It’s nice for pets to have a retreat and a space that they can retire to when you are gone or busy, and even a place for easy grooming and clean-up. Having a designated space can help to reduce pet anxiety and improve overall comfort. The space can be any size that fits the dog comfortably, indoor or outdoor (weather permitting), and the space you have available. This can be as simple as adding a dog bed and toys to a quiet corner to having a room entirely dedicated to your pet. Feel free to get creative with materials you already have, like this little dog from Denmark’s bed made of a suitcase.
See more photos here.
Or go simple with a standard dog bed like this client’s pet, Zeeba, enjoys. As long it is something that is their own. Zeeba has multiple beds around the house so she’s got a special place in whichever room she chooses.
It is especially important that your cat feel entertained. Keep a scratching post near furnished areas to keep them from scratching your furniture. If you just can’t get behind a scratching post in your living area, keep it in a more discreet location and choose fabrics like microfiber and leather that cats don’t typically find as attractive.
When doing an outdoor space, make sure that the appropriate materials are used to keep the pet safe and contained, and there are no plants that are toxic to your pet. See a list of toxic plants here.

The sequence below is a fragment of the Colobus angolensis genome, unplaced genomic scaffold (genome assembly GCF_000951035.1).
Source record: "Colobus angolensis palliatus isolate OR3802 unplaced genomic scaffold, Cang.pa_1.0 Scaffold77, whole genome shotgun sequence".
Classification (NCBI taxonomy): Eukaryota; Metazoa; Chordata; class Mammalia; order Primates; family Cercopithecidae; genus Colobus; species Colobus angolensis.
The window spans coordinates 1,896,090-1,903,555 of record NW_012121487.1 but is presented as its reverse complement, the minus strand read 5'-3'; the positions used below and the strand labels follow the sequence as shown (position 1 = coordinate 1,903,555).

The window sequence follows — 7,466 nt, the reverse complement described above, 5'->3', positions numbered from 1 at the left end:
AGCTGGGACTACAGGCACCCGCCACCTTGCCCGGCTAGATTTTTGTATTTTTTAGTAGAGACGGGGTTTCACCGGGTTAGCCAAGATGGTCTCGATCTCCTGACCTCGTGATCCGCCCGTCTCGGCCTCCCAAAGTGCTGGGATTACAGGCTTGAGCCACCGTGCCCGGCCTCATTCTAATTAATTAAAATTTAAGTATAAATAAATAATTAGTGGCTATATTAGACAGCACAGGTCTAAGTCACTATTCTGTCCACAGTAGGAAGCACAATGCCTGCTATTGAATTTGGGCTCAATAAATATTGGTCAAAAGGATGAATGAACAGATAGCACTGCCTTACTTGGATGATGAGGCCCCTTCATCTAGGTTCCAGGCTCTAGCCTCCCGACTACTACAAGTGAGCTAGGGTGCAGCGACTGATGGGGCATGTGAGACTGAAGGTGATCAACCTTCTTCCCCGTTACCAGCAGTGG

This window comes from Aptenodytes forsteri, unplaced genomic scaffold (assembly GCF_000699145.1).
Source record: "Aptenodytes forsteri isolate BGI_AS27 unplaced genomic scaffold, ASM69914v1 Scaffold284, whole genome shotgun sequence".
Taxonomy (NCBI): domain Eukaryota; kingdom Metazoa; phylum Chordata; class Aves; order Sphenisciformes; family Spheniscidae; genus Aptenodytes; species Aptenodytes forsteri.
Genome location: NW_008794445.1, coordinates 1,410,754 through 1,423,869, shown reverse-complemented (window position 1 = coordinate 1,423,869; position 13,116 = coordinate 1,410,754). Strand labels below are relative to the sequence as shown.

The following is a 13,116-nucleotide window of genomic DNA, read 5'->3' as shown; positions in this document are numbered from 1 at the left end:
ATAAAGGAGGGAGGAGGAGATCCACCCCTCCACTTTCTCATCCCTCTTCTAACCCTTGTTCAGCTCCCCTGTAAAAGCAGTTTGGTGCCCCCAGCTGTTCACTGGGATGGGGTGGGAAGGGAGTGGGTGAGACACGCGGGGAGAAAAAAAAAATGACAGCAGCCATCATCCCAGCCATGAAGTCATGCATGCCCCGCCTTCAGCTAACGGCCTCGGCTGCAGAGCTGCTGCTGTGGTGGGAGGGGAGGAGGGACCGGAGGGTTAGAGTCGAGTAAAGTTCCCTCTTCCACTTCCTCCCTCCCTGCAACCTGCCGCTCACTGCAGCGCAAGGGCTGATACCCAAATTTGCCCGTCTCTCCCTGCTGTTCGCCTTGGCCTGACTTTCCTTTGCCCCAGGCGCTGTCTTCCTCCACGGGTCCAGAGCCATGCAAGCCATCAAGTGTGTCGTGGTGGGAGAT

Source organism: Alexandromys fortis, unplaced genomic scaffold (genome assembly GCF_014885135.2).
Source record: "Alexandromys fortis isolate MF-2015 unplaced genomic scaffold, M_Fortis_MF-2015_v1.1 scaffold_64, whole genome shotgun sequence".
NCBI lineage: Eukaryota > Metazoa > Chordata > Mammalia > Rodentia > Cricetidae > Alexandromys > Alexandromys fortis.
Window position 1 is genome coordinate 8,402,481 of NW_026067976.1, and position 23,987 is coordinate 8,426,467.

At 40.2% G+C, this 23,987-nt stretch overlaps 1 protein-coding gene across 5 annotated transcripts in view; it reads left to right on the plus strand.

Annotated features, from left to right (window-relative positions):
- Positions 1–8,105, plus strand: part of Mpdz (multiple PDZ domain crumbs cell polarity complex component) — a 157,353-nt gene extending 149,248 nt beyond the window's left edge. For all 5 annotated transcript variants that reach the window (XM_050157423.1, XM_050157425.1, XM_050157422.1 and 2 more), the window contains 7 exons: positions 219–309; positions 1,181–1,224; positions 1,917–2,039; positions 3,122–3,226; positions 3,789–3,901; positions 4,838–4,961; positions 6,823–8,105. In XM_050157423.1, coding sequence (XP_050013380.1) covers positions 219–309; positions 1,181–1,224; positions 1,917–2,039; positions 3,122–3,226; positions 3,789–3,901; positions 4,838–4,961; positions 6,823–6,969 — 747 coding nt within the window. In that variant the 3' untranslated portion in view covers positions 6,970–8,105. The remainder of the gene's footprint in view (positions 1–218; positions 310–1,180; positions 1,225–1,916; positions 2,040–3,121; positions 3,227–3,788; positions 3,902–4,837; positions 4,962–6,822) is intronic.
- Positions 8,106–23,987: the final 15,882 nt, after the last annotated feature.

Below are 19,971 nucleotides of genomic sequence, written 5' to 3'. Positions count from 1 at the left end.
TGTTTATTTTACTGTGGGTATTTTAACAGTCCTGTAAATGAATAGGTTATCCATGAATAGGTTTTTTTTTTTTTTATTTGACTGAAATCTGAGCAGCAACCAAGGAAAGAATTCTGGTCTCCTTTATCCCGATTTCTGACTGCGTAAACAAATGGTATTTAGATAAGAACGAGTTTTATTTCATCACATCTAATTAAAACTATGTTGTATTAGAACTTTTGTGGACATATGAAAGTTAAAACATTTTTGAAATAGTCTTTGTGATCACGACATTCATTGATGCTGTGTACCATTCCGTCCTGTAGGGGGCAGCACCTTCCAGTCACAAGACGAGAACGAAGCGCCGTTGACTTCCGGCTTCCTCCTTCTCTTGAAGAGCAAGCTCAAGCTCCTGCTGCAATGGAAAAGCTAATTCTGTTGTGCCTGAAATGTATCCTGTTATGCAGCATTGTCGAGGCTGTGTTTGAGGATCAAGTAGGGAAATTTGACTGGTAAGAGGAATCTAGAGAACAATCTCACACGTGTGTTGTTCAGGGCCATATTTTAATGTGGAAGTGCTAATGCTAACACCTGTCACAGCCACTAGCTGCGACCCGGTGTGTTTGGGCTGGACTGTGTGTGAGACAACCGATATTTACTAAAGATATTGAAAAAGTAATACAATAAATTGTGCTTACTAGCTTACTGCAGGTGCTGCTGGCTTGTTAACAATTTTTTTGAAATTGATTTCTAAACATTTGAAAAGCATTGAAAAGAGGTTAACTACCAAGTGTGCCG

If you have a small pet, sometimes an enclosed outdoor space that will protect them from predators will be best. Pictured below is Shadow, another client’s pet, looking out her low window which also serves as a doorway to her “Piddle Parlor” giving the owner a convenient way to provide access to the space by simply opening the window. Shadow even has a window in the outside door of her private space to watch the activity going on around the house exterior.
Furniture is one of the first things a person will notice when they enter your home, so you want it to look nice. Look for fabrics that are easy to clean and will not attract animal hair. Soft, lush fabrics like velvet will attract and hold on to animal hair and require a lot of maintenance. Microfiber, especially if scotch-guarded, can resist animal stains and is generally easy to clean. If you choose a material similar in color to your pet it can help disguise pet hair. Patterned fabrics can also help to disguise hair and potential stains. The pictured low double chaise below has pattern which can help to disguise dog hair and is also low enough for an aging or small dog like Bear with little legs to hop on and get comfortable. Bear shares the chaise with my clients in their new home.
Leather is always a classic. It is easy to clean and resistant to odor. Opt for a distressed finish to disguise marks of wear and tear by pets.
Bring outdoor fabrics to the indoors. People are loving that outdoor fabrics are resistant to everyday use and easy to clean since they were already meant to be in harsher environments. If it can hold up to the elements, it can probably hold up to your lovable pet, right?
As always with design, be true to yourself and have fun!